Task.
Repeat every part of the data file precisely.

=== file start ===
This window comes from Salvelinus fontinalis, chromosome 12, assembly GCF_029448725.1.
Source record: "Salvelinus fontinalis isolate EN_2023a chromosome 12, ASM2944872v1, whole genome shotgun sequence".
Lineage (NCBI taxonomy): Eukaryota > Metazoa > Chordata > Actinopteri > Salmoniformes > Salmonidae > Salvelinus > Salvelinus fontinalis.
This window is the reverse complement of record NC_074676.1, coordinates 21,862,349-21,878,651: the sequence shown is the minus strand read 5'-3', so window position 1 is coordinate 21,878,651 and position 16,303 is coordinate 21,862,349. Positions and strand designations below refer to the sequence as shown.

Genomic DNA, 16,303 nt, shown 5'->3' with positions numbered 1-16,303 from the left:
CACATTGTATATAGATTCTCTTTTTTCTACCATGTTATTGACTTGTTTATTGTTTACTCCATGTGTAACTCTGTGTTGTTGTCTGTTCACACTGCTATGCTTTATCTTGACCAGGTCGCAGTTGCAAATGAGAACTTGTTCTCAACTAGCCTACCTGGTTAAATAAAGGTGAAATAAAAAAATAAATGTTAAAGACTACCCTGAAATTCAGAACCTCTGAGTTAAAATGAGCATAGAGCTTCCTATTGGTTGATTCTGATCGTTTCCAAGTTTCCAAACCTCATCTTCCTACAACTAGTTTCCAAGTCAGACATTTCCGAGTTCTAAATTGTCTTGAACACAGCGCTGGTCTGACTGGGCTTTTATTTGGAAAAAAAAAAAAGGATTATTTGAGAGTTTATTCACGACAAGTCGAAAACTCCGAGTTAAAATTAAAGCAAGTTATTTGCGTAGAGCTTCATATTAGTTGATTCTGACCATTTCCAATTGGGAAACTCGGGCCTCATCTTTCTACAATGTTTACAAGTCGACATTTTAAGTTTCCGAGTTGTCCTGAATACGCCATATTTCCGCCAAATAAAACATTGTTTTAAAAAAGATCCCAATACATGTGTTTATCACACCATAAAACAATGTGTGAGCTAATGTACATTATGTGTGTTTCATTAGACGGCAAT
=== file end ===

This window comes from Salvelinus fontinalis, chromosome 12, assembly GCF_029448725.1.
Source record: "Salvelinus fontinalis isolate EN_2023a chromosome 12, ASM2944872v1, whole genome shotgun sequence".
Lineage (NCBI taxonomy): Eukaryota > Metazoa > Chordata > Actinopteri > Salmoniformes > Salmonidae > Salvelinus > Salvelinus fontinalis.
This window is the reverse complement of record NC_074676.1, coordinates 21,862,349-21,878,651: the sequence shown is the minus strand read 5'-3', so window position 1 is coordinate 21,878,651 and position 16,303 is coordinate 21,862,349. Positions and strand designations below refer to the sequence as shown.

Genomic DNA, 16,303 nt, shown 5'->3' with positions numbered 1-16,303 from the left:
CACATTGTATATAGATTCTCTTTTTTCTACCATGTTATTGACTTGTTTATTGTTTACTCCATGTGTAACTCTGTGTTGTTGTCTGTTCACACTGCTATGCTTTATCTTGACCAGGTCGCAGTTGCAAATGAGAACTTGTTCTCAACTAGCCTACCTGGTTAAATAAAGGTGAAATAAAAAAATAAATGTTAAAGACTACCCTGAAATTCAGAACCTCTGAGTTAAAATGAGCATAGAGCTTCCTATTGGTTGATTCTGATCGTTTCCAAGTTTCCAAACCTCATCTTCCTACAACTAGTTTCCAAGTCAGACATTTCCGAGTTCTAAATTGTCTTGAACACAGCGCTGGTCTGACTGGGCTTTTATTTGGAAAAAAAAAAAAGGATTATTTGAGAGTTTATTCACGACAAGTCGAAAACTCCGAGTTAAAATTAAAGCAAGTTATTTGCGTAGAGCTTCATATTAGTTGATTCTGACCATTTCCAATTGGGAAACTCGGGCCTCATCTTTCTACAATGTTTACAAGTCGACATTTTAAGTTTCCGAGTTGTCCTGAATACGCCATATTTCCGCCAAATAAAACATTGTTTTAAAAAAGATCCCAATACATGTGTTTATCACACCATAAAACAATGTGTGAGCTAATGTACATTATGTGTGTTTCATTAGACGGCAAT